Mr. Wilson said he is fighting the imposition of limits on personal freedoms and that he expects people to download the 3-D-gun files not necessarily to manufacture guns, but “as a form of internal resistance.”
“For me, this is a political battle,” Mr. Wilson said.
Mr. Wilson first alarmed lawmakers when his company, Defense Distributed, published 3-D-gun design files in 2012. In 2013, the State Department ordered him to take down the plans.
The Obama administration ultimately reasoned that the files could be downloaded by foreign nationals and were thus classified as exports regulated by the International Traffic in Arms Regulations, or ITAR, a U.S. control on the export of defense and military technology.
Mr. Wilson had run afoul of laws designed to control sales for export, not those restricting domestic transactions.
Mr. Wilson engaged in a lengthy legal fight with the federal government, ultimately prevailing in 2018 when the State Department amended its policy and allowed the files to be posted, issuing Mr. Wilson a license to do so.
President Trump waded into the discussion that summer, writing on Twitter that he was “looking into 3-D Plastic Guns being sold to the public. Already spoke to NRA, doesn’t seem to make much sense!”
Mr. Wilson again published the plans on his site, before a group of 19 state attorneys general brought suit against him in Seattle federal court. U.S. District Judge Robert S. Lasnik issued an injunction ordering Mr. Wilson to take down the plans.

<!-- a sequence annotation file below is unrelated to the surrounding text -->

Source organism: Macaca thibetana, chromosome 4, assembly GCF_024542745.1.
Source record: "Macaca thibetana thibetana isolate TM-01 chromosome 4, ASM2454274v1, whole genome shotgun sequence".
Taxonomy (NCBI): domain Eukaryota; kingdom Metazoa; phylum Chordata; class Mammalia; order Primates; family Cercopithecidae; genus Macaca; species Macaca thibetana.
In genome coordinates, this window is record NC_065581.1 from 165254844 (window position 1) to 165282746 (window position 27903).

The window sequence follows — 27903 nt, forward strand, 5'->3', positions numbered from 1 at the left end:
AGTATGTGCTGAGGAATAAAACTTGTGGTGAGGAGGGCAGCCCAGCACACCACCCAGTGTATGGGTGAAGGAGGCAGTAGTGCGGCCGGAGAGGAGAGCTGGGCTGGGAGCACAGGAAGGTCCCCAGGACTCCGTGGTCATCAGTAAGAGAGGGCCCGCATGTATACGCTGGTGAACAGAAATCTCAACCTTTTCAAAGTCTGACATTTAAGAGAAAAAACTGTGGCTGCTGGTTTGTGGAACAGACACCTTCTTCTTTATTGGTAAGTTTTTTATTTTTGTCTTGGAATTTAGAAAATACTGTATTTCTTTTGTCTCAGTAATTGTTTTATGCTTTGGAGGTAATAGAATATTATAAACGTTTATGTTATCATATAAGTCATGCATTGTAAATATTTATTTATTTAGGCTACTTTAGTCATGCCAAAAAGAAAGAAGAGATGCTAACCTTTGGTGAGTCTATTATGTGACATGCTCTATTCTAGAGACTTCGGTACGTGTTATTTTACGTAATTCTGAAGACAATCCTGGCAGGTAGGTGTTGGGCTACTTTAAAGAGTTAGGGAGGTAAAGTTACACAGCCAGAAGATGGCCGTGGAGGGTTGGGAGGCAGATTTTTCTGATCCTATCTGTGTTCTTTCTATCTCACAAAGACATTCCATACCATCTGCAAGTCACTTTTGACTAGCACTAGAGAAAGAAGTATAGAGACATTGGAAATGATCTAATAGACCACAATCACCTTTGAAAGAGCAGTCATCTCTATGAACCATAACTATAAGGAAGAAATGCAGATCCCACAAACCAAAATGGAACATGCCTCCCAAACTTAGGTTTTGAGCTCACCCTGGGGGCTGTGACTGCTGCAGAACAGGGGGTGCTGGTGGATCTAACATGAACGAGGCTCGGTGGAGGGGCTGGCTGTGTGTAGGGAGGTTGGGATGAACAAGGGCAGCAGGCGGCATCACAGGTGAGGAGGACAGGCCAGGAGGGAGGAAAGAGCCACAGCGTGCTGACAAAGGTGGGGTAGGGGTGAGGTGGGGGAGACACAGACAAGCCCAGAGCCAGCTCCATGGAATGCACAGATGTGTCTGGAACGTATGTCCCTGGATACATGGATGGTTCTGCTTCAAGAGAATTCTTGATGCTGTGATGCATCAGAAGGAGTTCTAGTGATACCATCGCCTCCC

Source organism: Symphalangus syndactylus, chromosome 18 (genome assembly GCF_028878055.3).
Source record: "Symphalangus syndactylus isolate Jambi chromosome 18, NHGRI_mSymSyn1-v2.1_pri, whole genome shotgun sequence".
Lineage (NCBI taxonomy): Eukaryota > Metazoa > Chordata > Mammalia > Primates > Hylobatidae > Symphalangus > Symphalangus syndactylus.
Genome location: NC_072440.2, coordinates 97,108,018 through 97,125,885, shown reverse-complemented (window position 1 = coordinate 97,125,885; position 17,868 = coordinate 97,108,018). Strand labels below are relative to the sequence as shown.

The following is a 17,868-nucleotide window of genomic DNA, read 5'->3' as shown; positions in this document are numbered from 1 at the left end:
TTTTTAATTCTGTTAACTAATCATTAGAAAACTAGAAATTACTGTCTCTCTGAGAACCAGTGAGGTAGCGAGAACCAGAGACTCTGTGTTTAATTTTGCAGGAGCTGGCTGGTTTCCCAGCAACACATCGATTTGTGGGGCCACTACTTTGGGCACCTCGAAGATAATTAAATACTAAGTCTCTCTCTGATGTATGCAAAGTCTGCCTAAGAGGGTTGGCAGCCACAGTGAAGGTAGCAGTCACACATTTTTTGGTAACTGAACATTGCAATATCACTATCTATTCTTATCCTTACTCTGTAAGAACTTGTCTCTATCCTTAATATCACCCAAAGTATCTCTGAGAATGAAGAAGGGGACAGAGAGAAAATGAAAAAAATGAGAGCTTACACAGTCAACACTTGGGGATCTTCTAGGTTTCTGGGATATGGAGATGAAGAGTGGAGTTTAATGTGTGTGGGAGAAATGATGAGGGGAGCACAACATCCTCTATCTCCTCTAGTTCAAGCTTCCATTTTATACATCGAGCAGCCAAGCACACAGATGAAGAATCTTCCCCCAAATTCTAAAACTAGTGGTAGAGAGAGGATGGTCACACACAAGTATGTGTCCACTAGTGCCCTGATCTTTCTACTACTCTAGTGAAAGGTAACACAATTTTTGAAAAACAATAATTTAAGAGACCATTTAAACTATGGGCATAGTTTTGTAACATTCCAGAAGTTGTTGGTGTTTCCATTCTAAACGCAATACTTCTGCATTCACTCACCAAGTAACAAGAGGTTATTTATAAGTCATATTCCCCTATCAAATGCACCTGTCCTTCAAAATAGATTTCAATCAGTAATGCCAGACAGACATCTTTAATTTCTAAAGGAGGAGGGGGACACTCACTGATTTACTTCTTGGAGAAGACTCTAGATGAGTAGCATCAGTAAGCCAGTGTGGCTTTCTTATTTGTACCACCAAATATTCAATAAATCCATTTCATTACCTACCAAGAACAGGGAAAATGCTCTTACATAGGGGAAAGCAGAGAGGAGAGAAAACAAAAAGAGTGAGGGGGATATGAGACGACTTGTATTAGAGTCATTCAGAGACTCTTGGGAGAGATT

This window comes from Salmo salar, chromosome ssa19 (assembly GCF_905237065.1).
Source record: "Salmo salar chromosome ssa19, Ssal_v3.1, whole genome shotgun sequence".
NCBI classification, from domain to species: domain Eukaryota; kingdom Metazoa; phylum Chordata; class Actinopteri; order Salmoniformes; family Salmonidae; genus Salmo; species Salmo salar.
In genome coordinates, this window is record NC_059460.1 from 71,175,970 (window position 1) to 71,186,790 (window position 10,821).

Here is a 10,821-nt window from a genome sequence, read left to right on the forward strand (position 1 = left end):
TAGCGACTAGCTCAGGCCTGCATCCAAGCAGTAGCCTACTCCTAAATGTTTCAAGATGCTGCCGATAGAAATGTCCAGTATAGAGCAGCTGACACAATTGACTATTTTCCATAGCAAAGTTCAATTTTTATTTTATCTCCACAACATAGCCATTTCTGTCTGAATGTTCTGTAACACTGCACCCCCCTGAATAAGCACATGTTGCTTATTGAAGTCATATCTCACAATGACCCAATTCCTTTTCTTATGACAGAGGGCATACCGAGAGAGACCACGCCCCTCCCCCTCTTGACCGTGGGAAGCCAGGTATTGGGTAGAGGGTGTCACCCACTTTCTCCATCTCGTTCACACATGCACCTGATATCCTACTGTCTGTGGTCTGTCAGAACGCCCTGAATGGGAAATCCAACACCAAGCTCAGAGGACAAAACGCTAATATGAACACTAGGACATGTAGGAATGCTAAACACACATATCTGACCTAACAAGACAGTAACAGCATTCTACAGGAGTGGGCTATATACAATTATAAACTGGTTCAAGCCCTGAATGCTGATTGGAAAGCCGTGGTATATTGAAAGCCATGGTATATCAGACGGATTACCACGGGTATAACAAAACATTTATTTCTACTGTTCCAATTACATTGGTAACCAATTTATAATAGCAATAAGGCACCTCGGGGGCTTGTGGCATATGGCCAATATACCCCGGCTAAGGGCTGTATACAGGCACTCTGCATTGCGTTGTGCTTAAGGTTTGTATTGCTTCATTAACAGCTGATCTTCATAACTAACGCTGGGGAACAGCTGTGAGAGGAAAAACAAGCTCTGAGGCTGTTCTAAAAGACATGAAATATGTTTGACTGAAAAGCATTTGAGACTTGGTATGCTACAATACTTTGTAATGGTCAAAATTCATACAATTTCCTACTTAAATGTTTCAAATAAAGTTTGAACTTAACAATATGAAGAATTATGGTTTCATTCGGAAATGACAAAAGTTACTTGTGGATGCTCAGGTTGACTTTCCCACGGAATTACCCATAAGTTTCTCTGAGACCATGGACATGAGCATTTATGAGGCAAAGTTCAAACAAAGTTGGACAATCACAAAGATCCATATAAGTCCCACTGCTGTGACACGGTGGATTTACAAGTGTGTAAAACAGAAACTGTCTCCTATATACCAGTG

In his ruling, Mr. Lasnik wrote that Mr. Wilson aimed “to arm every citizen outside of the government’s traditional control mechanism.”
Mr. Wilson said he had been waiting for a long-planned transfer of 3-D-gun oversight from ITAR to the Commerce Department to go through before reissuing the blueprints. Commerce Department oversight is in some respects more lenient than that of ITAR, as it isn’t subject to congressional approval.
But when a new suit was brought in Seattle federal court last year, blocking the transfer of 3-D guns to the Commerce Department’s oversight list, Mr. Wilson charted a new course.
Instead of openly publishing the plans, he said that he would now first vet people who would like to download them, ensuring that they are U.S. citizens or legal residents and that they are located within the U.S., maintaining compliance with ITAR export rules.
To achieve this, Mr. Wilson said he would employ four levels of security, including IP geolocation and proxy detection and technology developed for credit bureaus and anti-money-laundering specialists.
“The internet is not an airtight, hack-proof system,” Ms. Sampson said. “Even some of our most secure databases are vulnerable. It’s not quite living in reality to assume that you can 100% secure information that’s online.”
Mr. Wilson’s proposed system can’t prevent people who download blueprints from sharing them with others, including with those outside the U.S. “I can only tell them that it’s against the law to do so,” Mr. Wilson said.
Nevertheless, Mr. Wilson said his approach adheres to export rules. “I’m a compliant part of the system,” he said.
Defcad has so far made 3,680 files available. Mr. Wilson said that the site will ultimately offer more than 25,000 files, the great majority of which will be for traditional guns and gun components. Many of those are already in the public domain.
Mr. Wilson, who lives in Austin, Texas, timed his Friday release to coincide with the anniversary of the 1836 execution of several hundred soldiers in the Texas revolution in the town of Goliad.